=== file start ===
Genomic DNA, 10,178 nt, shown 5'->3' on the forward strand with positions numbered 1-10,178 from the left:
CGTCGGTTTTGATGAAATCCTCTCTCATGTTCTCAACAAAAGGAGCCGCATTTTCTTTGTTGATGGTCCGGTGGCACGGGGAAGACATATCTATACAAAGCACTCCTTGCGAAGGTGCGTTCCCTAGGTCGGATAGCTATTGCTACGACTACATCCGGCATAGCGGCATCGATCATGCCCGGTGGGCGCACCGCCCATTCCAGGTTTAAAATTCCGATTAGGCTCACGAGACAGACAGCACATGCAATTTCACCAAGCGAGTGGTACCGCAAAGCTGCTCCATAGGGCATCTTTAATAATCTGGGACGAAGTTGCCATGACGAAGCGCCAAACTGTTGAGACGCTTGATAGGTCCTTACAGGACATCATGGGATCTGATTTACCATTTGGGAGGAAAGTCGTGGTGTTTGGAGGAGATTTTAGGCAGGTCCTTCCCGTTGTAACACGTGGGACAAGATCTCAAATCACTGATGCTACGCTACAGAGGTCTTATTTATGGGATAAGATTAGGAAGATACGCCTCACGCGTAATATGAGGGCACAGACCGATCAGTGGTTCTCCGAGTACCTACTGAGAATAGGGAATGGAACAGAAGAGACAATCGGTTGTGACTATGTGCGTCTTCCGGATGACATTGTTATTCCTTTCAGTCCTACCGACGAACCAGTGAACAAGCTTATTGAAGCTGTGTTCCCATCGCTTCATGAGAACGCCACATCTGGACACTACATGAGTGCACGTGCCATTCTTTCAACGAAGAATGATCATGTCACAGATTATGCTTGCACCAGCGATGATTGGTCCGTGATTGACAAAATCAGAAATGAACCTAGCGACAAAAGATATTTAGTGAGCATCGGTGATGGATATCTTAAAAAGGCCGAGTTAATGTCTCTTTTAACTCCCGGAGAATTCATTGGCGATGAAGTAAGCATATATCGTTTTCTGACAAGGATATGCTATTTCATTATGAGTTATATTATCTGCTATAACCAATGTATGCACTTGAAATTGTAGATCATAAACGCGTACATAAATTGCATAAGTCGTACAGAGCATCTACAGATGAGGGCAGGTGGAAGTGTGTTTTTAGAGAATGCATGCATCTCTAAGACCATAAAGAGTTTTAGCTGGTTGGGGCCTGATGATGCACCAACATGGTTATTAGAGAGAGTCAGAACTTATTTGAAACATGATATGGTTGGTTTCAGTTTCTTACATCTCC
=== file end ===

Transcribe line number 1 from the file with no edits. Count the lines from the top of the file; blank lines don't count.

Genomic DNA, 10,178 nt, shown 5'->3' on the forward strand with positions numbered 1-10,178 from the left: